It was a difficult end for a season that began with so much promise. Ridley, who had 90 catches, 1,374 yards and nine touchdowns in 2020, and the Falcons had traded Julio Jones to Tennessee in June 2021 and picked up Ridley's fifth-year option.
The Falcons continually offered support to Ridley publicly while Smith deflected questions about the receiver’s status throughout the remainder of the 2021 season. But by the offseason, with the Falcons dealing with major salary cap issues, it was clear they were at least listening to potential options about their No. 1 receiver -- at least prior to the gambling suspension.
Even Tuesday’s trade had been in consideration for a while. Coach Doug Pederson said the Jaguars had Ridley on a list of potential wide receivers last offseason when they were looking at options to add for second-year quarterback Trevor Lawrence. It was the Jaguars who decided to make the move on Ridley, despite the uncertainty around his reinstatement.
“These discussions have been ongoing for a long time and everything we do here, we understand there’s a lot of parties involved in it,” Smith said Wednesday. “A cause and effect in a tough business and always do everything in the best interest of the team and in regards to the players we got.”
The suspension changed the parameters somewhat. It tolled the fifth year of Ridley's rookie contract from 2022 to 2023 and made the $11.1 million attached to it no longer guaranteed. If he hadn't been suspended, Ridley's $11.1 million fifth-year option had been fully guaranteed -- and with the Falcons hamstrung by the salary cap, exploring a move with a high-priced player had to be considered, much like the team did with quarterback Matt Ryan, linebacker Deion Jones and Julio Jones during the first two years of the Fontenot-Smith regime.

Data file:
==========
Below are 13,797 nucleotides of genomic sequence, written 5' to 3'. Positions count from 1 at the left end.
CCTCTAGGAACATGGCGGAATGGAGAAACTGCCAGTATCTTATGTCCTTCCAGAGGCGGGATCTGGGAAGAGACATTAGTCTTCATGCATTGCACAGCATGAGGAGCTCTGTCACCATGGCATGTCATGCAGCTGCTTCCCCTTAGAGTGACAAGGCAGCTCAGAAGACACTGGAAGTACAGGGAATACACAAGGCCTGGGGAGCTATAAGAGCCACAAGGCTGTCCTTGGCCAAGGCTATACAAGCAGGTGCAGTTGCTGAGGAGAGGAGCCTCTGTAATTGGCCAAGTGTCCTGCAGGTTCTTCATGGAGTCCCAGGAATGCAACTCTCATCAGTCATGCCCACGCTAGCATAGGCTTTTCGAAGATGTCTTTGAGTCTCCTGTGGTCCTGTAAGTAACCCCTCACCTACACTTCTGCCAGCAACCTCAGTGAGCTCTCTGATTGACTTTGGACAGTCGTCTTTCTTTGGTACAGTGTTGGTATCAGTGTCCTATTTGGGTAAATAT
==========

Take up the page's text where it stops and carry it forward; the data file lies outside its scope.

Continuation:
Ridley may have been more tradeable because the money is no longer fully guaranteed, lessening the risk of acquiring him. Making Drake London the No. 8 pick in the draft and the first receiver off the board also signaled the Falcons were preparing for a post-Ridley future.
“This wasn’t something that happened at the trade deadline,” Smith said. “It was a long process. So leave it at that.”
Patterson spoke with Ridley prior to the trade and let him know he had his support. He wasn’t alone.
“It was bittersweet,” tight end Kyle Pitts said. “Because obviously I love the guy. Taught me a lot my first year.”
Ridley was voted a captain in 2021 for the first time in his career. To Ridley, it showed “that I’m doing something right.”
“He meant a lot,” Pitts said. “Everybody loved him. And I’m sure he’s going to go down to Jacksonville and do the same, because he’s just a great person and that’s just off the field.
“On the field he’s an even better mentor so he’s a great guy and wish the best for him.”
While his teammates wanted Ridley to stick around, there was also the understanding a fresh start might be best for all parties. To Pitts, Ridley’s reaction seemed like “a sigh of relief.”
Atlanta drafted London in the first round, the second straight season they used a top-10 pick on a pass-catcher. London leads the team in targets (49), receptions (30) and receiving yards (346) in an offense heavily focused on the run game, which ranks fourth in the NFL.
So all along, it appeared as if the Falcons were preparing for a post-Ridley future -- one that now has more clarity both off the field and on it.
ESPN Jaguars reporter Michael DiRocco contributed to this story.